Searching strategy

Using the PubMed, Springer, Cochrane, Scopus, Science Direct, and ISI Web of Science databases and the Google Scholar search engine, the keywords “population decline,” “population decrease,” “population fall,” “Middle East and North Africa,” “TFR/total fertility rate determinants,” and “Muslim countries” were looked for in the title and abstract sections of the available articles. Moreover, the reference lists of the found articles were reviewed to find more relevant studies. Thus, 270 research articles on the TFR decline in the MENA region were initially found. Then, similar or duplicated articles were screened out, and 210 entered the next stage of the analysis. At that point, irrelevant articles were removed from the data set after reviewing their titles, abstract sections, and main bodies. Finally, 18 research articles, found to be entirely in line with the present study’s objectives, were entered the study, meticulously read, and examined systematically. Figure 1 shows how the articles were included in/excluded from the present analysis. The final set of articles was also evaluated by a checklist covering the necessary data, including the titles, the journal titles, the authors’ names, the time and the studies’ objectives. The inclusion criteria included being written in the English language, being published after the year 2000, and being conducted on the identification of factors associated with TFR decline in the MENA region.

Fig. 1
figure1

The process of research selection for the identification of TFR decline factors

Results

After searching, screening, and evaluating the examined studies, the 18 studies in terms of the TFR decline in the MENA region were identified. The summary features of these studies are shown in Table 1. Two of these studies were gathered data from 74 [8, 10] and 67 [8, 11] countries around the world including MENA countries. One of these studies identified the causes of the fertility rate in six UNICEF regions [12]. Six studies were conducted on 44 Muslim-majority countries [14], 22 countries and areas of the Arab region [23], global Muslim population [20], Arab world [21], and Muslim world [22] which included MENA region countries in terms of fertility decline causes. Other nine studies [13, 15,16,17,18,19, 24,25,26] specifically were focused on the MENA region. As shown in Table 2, the findings were classified into five main factors including health care-related, cultural, economic, social, and political factors affecting the TFR decline in the MENA region. Also, issues corresponding to each main factor are presented in Table 2. The analysis showed that health care-related factors, such as reduced rate of maternal/infant mortality, increased rate of contraceptive use, and improved maternal/infant health services, are significant contributing factors to the TFR decline in the MENA region.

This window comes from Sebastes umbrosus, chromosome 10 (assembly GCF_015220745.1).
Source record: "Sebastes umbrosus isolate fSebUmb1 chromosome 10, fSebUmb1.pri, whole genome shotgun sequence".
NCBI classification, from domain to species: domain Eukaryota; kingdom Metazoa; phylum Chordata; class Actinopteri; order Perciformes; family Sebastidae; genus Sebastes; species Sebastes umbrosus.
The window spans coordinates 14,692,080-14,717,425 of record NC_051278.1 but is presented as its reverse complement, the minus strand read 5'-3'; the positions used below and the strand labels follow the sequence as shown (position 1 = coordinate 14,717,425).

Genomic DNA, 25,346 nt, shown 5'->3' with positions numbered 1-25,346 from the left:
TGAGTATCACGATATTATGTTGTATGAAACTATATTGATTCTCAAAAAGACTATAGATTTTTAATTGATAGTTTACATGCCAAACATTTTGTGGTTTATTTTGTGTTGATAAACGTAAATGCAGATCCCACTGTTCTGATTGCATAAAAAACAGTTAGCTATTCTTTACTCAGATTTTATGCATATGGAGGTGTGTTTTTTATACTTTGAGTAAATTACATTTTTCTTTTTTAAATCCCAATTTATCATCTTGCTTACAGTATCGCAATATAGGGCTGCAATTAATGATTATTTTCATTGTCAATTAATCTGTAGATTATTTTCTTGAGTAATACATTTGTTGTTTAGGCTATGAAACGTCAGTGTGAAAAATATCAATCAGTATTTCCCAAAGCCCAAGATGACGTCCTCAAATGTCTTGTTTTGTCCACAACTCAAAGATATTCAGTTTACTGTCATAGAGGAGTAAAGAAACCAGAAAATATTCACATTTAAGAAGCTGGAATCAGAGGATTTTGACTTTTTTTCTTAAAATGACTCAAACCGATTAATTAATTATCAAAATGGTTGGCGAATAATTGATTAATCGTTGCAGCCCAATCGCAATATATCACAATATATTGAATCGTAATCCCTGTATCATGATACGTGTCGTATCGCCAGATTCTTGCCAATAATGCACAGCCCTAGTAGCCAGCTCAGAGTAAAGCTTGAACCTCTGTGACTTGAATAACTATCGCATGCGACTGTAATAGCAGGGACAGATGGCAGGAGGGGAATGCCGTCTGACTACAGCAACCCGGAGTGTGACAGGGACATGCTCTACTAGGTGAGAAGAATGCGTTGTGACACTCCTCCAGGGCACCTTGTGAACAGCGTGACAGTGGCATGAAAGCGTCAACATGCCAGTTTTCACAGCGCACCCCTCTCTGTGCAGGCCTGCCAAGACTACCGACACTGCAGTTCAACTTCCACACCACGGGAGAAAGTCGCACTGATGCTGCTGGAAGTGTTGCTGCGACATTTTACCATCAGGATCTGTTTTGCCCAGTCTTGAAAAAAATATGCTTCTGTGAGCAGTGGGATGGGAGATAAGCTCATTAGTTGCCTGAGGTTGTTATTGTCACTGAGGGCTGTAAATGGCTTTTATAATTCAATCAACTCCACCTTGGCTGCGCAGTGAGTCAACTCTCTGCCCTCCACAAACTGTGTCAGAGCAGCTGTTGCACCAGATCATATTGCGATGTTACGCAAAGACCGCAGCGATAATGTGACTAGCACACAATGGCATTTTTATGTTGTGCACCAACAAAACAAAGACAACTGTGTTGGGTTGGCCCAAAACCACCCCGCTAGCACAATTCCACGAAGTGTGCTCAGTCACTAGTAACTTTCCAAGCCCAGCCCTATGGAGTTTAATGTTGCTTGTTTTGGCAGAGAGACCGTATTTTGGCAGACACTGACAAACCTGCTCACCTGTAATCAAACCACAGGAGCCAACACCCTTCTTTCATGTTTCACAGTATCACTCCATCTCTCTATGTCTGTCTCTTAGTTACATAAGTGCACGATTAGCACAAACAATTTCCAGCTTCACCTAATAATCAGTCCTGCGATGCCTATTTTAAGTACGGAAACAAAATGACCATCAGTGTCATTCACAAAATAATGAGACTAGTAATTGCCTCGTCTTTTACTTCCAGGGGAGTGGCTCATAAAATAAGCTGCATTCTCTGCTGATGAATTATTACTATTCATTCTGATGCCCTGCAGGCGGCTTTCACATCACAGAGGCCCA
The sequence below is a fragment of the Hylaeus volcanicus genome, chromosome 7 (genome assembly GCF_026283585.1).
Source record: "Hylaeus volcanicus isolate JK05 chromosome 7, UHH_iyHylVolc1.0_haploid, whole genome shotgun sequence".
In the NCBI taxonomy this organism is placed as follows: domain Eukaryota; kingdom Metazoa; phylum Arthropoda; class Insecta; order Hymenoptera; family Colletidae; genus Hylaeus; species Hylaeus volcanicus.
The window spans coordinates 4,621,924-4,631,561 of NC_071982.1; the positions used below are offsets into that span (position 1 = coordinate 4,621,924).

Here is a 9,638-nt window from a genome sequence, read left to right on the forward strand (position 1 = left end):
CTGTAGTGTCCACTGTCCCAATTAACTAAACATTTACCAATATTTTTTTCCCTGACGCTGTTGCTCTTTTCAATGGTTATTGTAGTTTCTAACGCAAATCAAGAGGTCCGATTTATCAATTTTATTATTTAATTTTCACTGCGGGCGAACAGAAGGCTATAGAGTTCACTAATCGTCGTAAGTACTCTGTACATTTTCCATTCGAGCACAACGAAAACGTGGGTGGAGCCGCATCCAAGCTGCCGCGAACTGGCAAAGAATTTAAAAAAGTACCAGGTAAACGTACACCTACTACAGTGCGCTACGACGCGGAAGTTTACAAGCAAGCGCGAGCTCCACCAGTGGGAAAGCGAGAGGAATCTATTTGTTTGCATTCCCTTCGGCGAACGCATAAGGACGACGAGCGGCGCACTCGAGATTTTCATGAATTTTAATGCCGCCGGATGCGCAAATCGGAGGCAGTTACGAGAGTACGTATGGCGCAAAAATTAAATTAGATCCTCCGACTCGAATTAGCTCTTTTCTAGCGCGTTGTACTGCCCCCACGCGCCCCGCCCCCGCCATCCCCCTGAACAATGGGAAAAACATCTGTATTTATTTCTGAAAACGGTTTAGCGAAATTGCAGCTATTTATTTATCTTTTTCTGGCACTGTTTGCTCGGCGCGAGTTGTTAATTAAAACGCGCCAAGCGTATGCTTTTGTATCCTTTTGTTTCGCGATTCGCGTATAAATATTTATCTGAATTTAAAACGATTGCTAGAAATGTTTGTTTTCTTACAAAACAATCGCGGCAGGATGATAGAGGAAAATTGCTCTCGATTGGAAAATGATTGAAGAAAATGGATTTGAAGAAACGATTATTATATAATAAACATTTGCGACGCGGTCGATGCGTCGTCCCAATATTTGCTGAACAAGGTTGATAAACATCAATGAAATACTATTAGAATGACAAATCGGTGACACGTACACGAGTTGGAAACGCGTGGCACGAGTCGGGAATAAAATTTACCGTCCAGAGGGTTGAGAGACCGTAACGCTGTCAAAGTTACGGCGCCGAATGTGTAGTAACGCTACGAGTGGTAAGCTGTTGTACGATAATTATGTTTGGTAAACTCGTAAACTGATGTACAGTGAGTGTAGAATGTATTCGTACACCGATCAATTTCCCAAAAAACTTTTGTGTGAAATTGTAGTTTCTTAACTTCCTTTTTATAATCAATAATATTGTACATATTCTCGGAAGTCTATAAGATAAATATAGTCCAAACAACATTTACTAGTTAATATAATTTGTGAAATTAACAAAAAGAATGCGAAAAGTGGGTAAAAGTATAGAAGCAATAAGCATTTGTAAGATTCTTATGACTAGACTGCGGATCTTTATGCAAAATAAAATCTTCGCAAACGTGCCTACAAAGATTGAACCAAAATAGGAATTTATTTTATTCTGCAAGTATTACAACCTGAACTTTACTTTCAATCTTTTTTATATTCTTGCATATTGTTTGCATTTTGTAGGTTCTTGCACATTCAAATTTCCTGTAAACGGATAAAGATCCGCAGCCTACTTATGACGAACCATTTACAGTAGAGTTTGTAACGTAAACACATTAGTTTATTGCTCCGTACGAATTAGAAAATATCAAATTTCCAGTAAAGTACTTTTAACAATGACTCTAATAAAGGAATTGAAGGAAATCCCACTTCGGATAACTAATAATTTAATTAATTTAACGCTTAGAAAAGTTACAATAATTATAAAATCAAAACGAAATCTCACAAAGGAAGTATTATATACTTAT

Table 1 A summary of the characteristics of included articles concerning the causes of TFR decline in the MENA region
Table 2 Main factors contributing to the decline of TFR in the MENA region

Changes in women’s attitude towards employment and early marriages, reduced interest in family formation among younger people, weakening of traditional values and norms of societies concerning parenting and child-raising, and strengthening of their tendencies to the norms of western cultures were found to be the most important cultural factors causing the TFR decline in the MENA region.

The third group of contributing factors to the declining trend of TFR in the MENA region was the economic factors, including increased costs of child-raising, inflation, increased rates of women’s employment, housing and employment problems for younger people, and youth’s economic expectations.

Furthermore, various articles emphasized the role of social factors in the TFR decline. Among these social factors, increased urbanization, increased educational level (especially of women and girls), women’s empowerment, high rate of migration, and decline in early marriage were extracted. Lastly, several studies identified political factors affecting the TFR decline in the MENA region which include governments’ direct and formal support and policies for reducing population growth and developing family planning programs, and indirect policies for improving the general education level and eliminating restrictions to the realization of women’s rights.

Discussion

Results of the present systematic review of articles conducted on the main factors causing the TFR decline in the MENA region indicated that this decline is associated with various health care-related, cultural, economic, social, and political factors.